This is the second part of my response to the mom who wrote this letter:
Hi Miss Faith,
I love love your blog and reading it often as I have a newly 3 year old and a 9 month old at home. I have a questing regarding whiny and near constant meltdowns with my 3 year old. We found the 2’s to be very easy, not terrible at all but have found the 3’s to be very challenging so far. She is extremely whiny and almost everything results in meltdowns and tears. I for the first time, am finding myself NOT enjoying my time with her and that makes me sad. Just this morning she didn’t want to get dressed, I gave her a 5 min and a 1 min warning and then when it was time she yelled “no” and cried. Then she said she wanted raisins, I brought them to her and they were the wrong kind, more tears. You get the idea.
I would love any suggestions on how to deal with this and work her through it. Thanks in advance for your thoughts how on how you deal with this type of behavior.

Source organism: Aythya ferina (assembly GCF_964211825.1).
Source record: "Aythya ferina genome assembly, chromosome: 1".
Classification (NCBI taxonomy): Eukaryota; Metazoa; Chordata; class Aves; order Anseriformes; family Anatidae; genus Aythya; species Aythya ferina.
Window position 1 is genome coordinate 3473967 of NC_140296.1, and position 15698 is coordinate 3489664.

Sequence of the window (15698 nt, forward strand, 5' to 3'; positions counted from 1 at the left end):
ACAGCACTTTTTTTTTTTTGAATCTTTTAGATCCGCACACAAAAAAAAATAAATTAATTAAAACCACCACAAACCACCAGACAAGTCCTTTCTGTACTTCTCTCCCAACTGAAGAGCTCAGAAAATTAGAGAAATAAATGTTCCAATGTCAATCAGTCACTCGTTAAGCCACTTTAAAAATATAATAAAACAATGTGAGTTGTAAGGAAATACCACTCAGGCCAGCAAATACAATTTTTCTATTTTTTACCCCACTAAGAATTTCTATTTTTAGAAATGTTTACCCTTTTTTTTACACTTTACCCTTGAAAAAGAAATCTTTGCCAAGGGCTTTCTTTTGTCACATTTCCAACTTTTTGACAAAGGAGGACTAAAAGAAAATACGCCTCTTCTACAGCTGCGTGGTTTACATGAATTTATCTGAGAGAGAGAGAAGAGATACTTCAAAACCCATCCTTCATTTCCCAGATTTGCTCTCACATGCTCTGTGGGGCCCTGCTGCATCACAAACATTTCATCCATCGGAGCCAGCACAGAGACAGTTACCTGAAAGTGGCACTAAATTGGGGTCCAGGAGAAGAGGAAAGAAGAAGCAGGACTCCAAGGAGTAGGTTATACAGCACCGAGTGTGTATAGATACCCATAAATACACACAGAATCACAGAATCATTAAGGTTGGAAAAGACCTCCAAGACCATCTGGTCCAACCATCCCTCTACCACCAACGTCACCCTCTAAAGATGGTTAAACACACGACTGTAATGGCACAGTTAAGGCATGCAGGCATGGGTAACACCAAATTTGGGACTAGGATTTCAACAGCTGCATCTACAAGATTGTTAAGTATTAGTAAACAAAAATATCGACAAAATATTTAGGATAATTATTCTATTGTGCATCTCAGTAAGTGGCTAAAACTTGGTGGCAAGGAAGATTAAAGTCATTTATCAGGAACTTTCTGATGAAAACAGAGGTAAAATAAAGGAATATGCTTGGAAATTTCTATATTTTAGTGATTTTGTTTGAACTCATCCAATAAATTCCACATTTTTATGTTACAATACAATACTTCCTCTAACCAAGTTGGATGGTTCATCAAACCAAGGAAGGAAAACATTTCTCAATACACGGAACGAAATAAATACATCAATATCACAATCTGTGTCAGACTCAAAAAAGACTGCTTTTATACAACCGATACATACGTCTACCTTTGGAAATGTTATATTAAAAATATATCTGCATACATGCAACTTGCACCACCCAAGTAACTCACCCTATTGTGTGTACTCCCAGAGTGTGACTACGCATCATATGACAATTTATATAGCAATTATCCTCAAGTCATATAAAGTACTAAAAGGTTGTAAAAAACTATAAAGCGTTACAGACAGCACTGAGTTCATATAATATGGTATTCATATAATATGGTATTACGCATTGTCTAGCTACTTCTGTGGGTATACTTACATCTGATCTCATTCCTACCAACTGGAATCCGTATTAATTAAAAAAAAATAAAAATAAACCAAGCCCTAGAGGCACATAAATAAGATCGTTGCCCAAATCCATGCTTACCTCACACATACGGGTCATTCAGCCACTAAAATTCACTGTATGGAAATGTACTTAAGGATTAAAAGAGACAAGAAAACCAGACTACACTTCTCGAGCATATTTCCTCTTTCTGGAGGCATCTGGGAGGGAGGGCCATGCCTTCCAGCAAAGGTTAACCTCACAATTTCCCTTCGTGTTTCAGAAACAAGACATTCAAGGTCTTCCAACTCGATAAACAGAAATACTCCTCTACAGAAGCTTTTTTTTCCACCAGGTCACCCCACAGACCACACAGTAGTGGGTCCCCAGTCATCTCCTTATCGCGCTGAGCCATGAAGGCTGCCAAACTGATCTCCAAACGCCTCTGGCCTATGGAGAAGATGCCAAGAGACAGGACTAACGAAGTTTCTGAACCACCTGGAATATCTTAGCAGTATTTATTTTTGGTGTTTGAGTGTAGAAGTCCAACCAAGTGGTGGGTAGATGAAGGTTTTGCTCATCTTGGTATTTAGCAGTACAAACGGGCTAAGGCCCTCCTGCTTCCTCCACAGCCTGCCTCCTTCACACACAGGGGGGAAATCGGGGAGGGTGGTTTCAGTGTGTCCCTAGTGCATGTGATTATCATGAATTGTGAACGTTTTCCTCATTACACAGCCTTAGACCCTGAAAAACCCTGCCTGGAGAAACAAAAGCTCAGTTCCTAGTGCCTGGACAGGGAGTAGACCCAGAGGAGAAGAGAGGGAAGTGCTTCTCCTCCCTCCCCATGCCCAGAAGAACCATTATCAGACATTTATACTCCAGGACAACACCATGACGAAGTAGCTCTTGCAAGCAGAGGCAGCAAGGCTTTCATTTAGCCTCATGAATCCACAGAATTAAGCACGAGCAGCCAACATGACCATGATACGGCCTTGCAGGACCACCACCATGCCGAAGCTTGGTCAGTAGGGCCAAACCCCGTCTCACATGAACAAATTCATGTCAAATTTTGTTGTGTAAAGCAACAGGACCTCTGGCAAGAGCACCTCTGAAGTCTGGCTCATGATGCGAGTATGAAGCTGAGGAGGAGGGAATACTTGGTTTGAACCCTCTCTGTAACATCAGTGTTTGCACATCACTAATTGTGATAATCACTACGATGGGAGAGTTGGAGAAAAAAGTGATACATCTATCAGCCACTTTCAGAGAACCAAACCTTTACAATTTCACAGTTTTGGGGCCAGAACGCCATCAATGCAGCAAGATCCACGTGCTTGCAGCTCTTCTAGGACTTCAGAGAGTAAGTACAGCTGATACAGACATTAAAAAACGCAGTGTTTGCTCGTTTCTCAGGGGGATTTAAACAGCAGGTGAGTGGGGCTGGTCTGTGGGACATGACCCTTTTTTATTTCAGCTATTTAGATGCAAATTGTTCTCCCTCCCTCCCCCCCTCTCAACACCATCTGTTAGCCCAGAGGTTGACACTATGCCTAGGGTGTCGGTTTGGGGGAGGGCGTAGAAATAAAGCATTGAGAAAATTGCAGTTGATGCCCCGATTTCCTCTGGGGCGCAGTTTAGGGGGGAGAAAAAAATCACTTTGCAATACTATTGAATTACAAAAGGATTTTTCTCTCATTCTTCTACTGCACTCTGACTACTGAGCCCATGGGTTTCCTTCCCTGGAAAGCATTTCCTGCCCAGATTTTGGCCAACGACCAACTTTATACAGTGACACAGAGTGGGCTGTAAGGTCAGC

Today I’ll write some about dealing with meltdowns and tantrums. I’ll talk first about meltdowns from over-stimulation, then I’ll get on to what you’re talking about in your letter. I’ve seen a lot of popular literature that suggests walking away, time-outs, taking away toys or privileges, etc. But I don’t agree with most of them. I think that meltdowns and tantrums are generally a cry for more support, and so withdrawing your love/attention/support is the last thing that your a child needs. However, “support” can take many different forms, and giving in to children over and over again, or “doing anything” to placate them, is NOT giving support to a child. Supporting them means helping them learn how to regulate themselves and their emotions. So how can you provide the support that a child needs in order to minimize meltdowns and tantrums?